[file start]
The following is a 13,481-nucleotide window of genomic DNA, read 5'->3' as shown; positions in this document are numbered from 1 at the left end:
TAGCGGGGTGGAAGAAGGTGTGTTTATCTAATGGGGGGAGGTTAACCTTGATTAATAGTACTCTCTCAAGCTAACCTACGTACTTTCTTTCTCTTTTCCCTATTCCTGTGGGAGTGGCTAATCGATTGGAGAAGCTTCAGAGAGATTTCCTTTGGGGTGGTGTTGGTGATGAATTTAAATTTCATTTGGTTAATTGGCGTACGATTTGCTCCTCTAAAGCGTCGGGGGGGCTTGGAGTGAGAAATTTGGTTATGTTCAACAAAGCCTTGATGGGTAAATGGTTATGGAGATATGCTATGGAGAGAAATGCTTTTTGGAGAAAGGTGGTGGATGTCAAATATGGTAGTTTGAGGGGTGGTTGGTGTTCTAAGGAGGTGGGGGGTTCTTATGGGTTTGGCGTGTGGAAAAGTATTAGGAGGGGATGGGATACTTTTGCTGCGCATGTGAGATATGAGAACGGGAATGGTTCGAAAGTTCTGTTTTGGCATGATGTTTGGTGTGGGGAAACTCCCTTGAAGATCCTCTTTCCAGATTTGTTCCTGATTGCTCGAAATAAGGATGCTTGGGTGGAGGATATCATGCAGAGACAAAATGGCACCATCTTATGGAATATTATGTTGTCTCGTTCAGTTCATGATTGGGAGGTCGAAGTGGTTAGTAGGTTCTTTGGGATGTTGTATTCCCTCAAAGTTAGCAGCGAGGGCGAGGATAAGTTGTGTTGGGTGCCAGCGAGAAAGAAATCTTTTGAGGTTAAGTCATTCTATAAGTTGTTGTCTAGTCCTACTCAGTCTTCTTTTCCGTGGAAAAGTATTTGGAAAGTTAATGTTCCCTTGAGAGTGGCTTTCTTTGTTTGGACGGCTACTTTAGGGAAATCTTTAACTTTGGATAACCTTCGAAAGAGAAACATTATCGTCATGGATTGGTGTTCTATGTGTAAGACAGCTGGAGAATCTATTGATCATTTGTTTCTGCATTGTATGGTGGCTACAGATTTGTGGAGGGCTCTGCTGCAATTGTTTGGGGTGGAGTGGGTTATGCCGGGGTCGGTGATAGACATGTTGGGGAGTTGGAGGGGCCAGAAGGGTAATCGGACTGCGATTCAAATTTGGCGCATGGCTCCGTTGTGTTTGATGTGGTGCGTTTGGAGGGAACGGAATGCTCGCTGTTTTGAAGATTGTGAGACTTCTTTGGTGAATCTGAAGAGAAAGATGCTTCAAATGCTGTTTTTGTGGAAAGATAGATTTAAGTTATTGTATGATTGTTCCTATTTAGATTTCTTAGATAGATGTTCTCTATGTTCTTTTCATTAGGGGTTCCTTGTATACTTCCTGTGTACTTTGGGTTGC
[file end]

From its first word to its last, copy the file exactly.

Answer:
The following is a 13,481-nucleotide window of genomic DNA, read 5'->3' as shown; positions in this document are numbered from 1 at the left end:
TAGCGGGGTGGAAGAAGGTGTGTTTATCTAATGGGGGGAGGTTAACCTTGATTAATAGTACTCTCTCAAGCTAACCTACGTACTTTCTTTCTCTTTTCCCTATTCCTGTGGGAGTGGCTAATCGATTGGAGAAGCTTCAGAGAGATTTCCTTTGGGGTGGTGTTGGTGATGAATTTAAATTTCATTTGGTTAATTGGCGTACGATTTGCTCCTCTAAAGCGTCGGGGGGGCTTGGAGTGAGAAATTTGGTTATGTTCAACAAAGCCTTGATGGGTAAATGGTTATGGAGATATGCTATGGAGAGAAATGCTTTTTGGAGAAAGGTGGTGGATGTCAAATATGGTAGTTTGAGGGGTGGTTGGTGTTCTAAGGAGGTGGGGGGTTCTTATGGGTTTGGCGTGTGGAAAAGTATTAGGAGGGGATGGGATACTTTTGCTGCGCATGTGAGATATGAGAACGGGAATGGTTCGAAAGTTCTGTTTTGGCATGATGTTTGGTGTGGGGAAACTCCCTTGAAGATCCTCTTTCCAGATTTGTTCCTGATTGCTCGAAATAAGGATGCTTGGGTGGAGGATATCATGCAGAGACAAAATGGCACCATCTTATGGAATATTATGTTGTCTCGTTCAGTTCATGATTGGGAGGTCGAAGTGGTTAGTAGGTTCTTTGGGATGTTGTATTCCCTCAAAGTTAGCAGCGAGGGCGAGGATAAGTTGTGTTGGGTGCCAGCGAGAAAGAAATCTTTTGAGGTTAAGTCATTCTATAAGTTGTTGTCTAGTCCTACTCAGTCTTCTTTTCCGTGGAAAAGTATTTGGAAAGTTAATGTTCCCTTGAGAGTGGCTTTCTTTGTTTGGACGGCTACTTTAGGGAAATCTTTAACTTTGGATAACCTTCGAAAGAGAAACATTATCGTCATGGATTGGTGTTCTATGTGTAAGACAGCTGGAGAATCTATTGATCATTTGTTTCTGCATTGTATGGTGGCTACAGATTTGTGGAGGGCTCTGCTGCAATTGTTTGGGGTGGAGTGGGTTATGCCGGGGTCGGTGATAGACATGTTGGGGAGTTGGAGGGGCCAGAAGGGTAATCGGACTGCGATTCAAATTTGGCGCATGGCTCCGTTGTGTTTGATGTGGTGCGTTTGGAGGGAACGGAATGCTCGCTGTTTTGAAGATTGTGAGACTTCTTTGGTGAATCTGAAGAGAAAGATGCTTCAAATGCTGTTTTTGTGGAAAGATAGATTTAAGTTATTGTATGATTGTTCCTATTTAGATTTCTTAGATAGATGTTCTCTATGTTCTTTTCATTAGGGGTTCCTTGTATACTTCCTGTGTACTTTGGGTTGC